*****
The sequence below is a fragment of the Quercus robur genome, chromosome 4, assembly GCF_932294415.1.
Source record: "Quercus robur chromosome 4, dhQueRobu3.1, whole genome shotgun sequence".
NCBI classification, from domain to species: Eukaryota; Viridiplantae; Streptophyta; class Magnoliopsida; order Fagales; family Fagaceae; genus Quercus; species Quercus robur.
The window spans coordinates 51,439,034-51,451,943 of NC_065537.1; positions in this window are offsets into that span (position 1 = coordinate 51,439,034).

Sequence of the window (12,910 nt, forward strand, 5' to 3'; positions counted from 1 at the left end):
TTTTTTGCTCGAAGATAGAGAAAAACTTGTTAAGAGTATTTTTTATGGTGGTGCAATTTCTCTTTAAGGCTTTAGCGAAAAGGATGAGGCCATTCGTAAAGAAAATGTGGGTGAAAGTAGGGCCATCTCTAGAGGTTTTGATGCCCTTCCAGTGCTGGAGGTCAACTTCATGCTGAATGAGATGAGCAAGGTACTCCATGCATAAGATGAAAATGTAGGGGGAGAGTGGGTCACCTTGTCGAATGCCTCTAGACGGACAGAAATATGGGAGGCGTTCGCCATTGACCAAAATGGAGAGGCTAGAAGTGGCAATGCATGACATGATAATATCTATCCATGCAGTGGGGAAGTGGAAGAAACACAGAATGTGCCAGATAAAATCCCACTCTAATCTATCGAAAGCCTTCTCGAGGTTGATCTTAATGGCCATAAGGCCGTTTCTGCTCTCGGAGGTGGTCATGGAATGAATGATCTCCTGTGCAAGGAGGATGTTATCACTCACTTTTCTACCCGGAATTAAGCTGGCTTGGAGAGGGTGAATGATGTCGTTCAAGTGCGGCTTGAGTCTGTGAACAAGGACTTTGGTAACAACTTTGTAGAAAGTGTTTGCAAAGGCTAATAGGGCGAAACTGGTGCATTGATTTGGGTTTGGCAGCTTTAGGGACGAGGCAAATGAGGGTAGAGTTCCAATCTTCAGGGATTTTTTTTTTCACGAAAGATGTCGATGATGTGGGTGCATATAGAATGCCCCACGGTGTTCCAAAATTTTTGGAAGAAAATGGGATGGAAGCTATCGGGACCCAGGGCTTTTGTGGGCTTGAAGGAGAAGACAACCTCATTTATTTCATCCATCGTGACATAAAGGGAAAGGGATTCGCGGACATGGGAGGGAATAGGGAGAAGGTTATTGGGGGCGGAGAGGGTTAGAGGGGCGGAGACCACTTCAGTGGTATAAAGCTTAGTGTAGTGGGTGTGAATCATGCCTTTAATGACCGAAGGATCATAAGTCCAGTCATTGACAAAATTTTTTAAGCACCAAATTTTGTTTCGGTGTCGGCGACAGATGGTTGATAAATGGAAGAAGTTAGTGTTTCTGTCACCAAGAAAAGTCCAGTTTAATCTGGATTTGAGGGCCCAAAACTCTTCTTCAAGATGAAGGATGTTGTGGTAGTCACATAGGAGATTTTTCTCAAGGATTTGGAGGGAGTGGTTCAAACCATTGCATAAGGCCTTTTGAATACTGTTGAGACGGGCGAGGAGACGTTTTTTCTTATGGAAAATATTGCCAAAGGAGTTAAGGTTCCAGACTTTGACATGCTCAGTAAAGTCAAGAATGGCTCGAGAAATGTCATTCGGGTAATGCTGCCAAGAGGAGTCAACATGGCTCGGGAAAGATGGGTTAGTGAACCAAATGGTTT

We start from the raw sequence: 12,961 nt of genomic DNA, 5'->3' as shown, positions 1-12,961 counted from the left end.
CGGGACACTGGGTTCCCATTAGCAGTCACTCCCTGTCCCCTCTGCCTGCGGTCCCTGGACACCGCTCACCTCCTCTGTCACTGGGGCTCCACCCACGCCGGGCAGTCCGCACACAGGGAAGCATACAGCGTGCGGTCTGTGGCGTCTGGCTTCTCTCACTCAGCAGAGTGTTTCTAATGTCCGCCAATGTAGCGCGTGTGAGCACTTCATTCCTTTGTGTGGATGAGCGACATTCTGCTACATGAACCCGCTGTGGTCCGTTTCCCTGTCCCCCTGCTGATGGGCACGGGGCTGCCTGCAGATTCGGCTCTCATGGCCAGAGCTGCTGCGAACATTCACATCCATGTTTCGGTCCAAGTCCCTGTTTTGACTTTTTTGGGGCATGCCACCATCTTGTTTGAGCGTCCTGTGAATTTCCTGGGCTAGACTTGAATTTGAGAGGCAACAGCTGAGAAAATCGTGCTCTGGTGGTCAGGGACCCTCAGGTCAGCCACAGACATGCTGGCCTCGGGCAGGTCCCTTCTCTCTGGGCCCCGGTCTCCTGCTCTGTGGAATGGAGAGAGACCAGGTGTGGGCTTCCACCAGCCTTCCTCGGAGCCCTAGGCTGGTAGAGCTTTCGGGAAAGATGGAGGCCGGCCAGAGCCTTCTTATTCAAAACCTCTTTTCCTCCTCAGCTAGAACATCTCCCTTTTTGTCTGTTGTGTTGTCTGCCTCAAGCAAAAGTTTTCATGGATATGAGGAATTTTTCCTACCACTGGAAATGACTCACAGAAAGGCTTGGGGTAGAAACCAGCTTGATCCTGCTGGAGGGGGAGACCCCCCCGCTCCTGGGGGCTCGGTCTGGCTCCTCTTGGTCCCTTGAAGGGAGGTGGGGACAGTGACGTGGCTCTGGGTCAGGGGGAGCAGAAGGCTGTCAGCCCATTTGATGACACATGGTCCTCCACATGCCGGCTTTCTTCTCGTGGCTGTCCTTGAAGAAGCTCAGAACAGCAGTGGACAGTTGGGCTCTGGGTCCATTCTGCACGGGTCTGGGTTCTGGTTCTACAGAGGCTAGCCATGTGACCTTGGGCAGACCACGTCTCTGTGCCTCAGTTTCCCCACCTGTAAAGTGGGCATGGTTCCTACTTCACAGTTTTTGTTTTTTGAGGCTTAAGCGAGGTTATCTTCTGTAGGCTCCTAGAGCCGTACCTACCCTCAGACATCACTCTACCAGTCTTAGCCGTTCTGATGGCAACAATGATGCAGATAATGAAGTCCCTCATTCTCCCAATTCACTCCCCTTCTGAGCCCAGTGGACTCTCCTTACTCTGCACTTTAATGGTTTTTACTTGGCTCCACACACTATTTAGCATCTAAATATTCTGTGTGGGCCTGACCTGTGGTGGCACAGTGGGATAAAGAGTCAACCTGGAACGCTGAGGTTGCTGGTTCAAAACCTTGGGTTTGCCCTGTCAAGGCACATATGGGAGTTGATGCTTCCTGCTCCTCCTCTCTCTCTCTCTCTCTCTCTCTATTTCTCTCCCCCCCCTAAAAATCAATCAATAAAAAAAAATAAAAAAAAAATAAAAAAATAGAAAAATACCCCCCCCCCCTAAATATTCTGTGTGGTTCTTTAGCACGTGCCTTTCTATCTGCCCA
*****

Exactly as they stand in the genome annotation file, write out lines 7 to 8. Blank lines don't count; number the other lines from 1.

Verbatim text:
We start from the raw sequence: 12,961 nt of genomic DNA, 5'->3' as shown, positions 1-12,961 counted from the left end.
CGGGACACTGGGTTCCCATTAGCAGTCACTCCCTGTCCCCTCTGCCTGCGGTCCCTGGACACCGCTCACCTCCTCTGTCACTGGGGCTCCACCCACGCCGGGCAGTCCGCACACAGGGAAGCATACAGCGTGCGGTCTGTGGCGTCTGGCTTCTCTCACTCAGCAGAGTGTTTCTAATGTCCGCCAATGTAGCGCGTGTGAGCACTTCATTCCTTTGTGTGGATGAGCGACATTCTGCTACATGAACCCGCTGTGGTCCGTTTCCCTGTCCCCCTGCTGATGGGCACGGGGCTGCCTGCAGATTCGGCTCTCATGGCCAGAGCTGCTGCGAACATTCACATCCATGTTTCGGTCCAAGTCCCTGTTTTGACTTTTTTGGGGCATGCCACCATCTTGTTTGAGCGTCCTGTGAATTTCCTGGGCTAGACTTGAATTTGAGAGGCAACAGCTGAGAAAATCGTGCTCTGGTGGTCAGGGACCCTCAGGTCAGCCACAGACATGCTGGCCTCGGGCAGGTCCCTTCTCTCTGGGCCCCGGTCTCCTGCTCTGTGGAATGGAGAGAGACCAGGTGTGGGCTTCCACCAGCCTTCCTCGGAGCCCTAGGCTGGTAGAGCTTTCGGGAAAGATGGAGGCCGGCCAGAGCCTTCTTATTCAAAACCTCTTTTCCTCCTCAGCTAGAACATCTCCCTTTTTGTCTGTTGTGTTGTCTGCCTCAAGCAAAAGTTTTCATGGATATGAGGAATTTTTCCTACCACTGGAAATGACTCACAGAAAGGCTTGGGGTAGAAACCAGCTTGATCCTGCTGGAGGGGGAGACCCCCCCGCTCCTGGGGGCTCGGTCTGGCTCCTCTTGGTCCCTTGAAGGGAGGTGGGGACAGTGACGTGGCTCTGGGTCAGGGGGAGCAGAAGGCTGTCAGCCCATTTGATGACACATGGTCCTCCACATGCCGGCTTTCTTCTCGTGGCTGTCCTTGAAGAAGCTCAGAACAGCAGTGGACAGTTGGGCTCTGGGTCCATTCTGCACGGGTCTGGGTTCTGGTTCTACAGAGGCTAGCCATGTGACCTTGGGCAGACCACGTCTCTGTGCCTCAGTTTCCCCACCTGTAAAGTGGGCATGGTTCCTACTTCACAGTTTTTGTTTTTTGAGGCTTAAGCGAGGTTATCTTCTGTAGGCTCCTAGAGCCGTACCTACCCTCAGACATCACTCTACCAGTCTTAGCCGTTCTGATGGCAACAATGATGCAGATAATGAAGTCCCTCATTCTCCCAATTCACTCCCCTTCTGAGCCCAGTGGACTCTCCTTACTCTGCACTTTAATGGTTTTTACTTGGCTCCACACACTATTTAGCATCTAAATATTCTGTGTGGGCCTGACCTGTGGTGGCACAGTGGGATAAAGAGTCAACCTGGAACGCTGAGGTTGCTGGTTCAAAACCTTGGGTTTGCCCTGTCAAGGCACATATGGGAGTTGATGCTTCCTGCTCCTCCTCTCTCTCTCTCTCTCTCTCTCTATTTCTCTCCCCCCCCTAAAAATCAATCAATAAAAAAAAATAAAAAAAAAATAAAAAAATAGAAAAATACCCCCCCCCCCTAAATATTCTGTGTGGTTCTTTAGCACGTGCCTTTCTATCTGCCCA